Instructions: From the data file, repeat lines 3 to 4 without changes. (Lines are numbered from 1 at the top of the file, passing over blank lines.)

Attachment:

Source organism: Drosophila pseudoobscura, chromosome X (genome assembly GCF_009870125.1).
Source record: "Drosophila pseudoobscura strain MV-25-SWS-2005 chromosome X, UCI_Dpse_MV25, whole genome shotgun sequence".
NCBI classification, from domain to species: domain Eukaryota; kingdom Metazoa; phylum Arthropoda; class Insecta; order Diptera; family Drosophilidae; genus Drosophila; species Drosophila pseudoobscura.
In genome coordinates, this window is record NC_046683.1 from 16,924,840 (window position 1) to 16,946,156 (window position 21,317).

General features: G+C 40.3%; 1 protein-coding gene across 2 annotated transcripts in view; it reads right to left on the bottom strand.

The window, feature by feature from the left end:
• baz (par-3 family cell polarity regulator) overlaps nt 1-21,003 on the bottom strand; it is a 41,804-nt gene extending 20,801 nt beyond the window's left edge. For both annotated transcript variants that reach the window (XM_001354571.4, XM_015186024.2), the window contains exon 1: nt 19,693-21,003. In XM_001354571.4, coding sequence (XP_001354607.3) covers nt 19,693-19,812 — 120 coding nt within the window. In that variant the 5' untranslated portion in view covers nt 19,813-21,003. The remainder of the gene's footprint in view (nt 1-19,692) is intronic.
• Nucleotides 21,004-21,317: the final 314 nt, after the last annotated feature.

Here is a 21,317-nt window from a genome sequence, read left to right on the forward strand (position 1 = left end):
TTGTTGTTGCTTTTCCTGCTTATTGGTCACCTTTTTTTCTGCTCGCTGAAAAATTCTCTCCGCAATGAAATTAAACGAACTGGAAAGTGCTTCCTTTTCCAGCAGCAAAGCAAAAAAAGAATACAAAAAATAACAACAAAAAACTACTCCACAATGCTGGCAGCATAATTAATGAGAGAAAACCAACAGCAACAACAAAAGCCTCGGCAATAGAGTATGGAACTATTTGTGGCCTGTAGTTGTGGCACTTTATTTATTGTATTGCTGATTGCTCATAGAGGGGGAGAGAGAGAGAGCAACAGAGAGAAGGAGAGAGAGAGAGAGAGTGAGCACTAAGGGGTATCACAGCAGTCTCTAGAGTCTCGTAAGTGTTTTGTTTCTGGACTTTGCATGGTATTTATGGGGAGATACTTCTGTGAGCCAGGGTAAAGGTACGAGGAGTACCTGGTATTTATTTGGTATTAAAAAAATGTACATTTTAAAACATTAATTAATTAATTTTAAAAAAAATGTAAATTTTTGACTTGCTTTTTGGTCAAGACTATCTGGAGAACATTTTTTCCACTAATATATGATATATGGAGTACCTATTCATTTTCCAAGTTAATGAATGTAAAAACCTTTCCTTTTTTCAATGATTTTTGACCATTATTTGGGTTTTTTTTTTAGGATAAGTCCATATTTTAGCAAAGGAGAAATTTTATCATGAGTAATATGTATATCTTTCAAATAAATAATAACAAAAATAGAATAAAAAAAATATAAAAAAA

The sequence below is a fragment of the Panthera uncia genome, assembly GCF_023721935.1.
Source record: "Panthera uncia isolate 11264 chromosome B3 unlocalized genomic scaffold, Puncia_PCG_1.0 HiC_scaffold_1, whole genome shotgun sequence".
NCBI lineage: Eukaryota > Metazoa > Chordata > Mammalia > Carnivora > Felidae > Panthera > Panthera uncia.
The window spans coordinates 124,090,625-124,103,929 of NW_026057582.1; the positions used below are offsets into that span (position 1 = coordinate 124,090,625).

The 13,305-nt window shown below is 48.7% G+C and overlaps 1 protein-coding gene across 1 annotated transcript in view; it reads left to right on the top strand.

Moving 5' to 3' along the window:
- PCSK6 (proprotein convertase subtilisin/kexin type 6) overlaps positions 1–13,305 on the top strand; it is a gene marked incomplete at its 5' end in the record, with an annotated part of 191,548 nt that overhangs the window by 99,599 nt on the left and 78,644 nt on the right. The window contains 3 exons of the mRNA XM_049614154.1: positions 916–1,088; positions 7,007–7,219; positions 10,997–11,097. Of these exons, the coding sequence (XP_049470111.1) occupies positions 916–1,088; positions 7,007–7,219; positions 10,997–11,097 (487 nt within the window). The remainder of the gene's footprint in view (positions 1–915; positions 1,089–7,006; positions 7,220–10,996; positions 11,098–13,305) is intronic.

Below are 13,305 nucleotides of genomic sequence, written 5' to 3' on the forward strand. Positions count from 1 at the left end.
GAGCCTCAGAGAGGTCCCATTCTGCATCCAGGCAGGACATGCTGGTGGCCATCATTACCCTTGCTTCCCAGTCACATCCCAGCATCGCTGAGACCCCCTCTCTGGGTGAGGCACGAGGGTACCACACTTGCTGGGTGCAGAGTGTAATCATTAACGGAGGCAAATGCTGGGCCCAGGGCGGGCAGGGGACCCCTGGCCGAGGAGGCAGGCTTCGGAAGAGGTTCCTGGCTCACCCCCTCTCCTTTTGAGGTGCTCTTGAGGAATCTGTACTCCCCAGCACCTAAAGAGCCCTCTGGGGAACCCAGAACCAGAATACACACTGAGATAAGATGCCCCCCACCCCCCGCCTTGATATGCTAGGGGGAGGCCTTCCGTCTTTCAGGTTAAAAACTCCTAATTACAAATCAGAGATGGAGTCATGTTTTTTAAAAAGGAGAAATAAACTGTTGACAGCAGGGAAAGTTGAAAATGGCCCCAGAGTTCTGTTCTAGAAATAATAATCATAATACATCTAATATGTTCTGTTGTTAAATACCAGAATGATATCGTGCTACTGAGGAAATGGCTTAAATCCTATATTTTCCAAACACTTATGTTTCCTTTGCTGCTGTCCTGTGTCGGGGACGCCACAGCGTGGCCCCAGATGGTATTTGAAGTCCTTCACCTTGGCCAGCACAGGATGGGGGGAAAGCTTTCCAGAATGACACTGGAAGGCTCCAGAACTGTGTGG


NCBI classification, from domain to species: domain Eukaryota; kingdom Metazoa; phylum Arthropoda; class Insecta; order Diptera; family Drosophilidae; genus Drosophila; species Drosophila pseudoobscura.
In genome coordinates, this window is record NC_046683.1 from 16,924,840 (window position 1) to 16,946,156 (window position 21,317).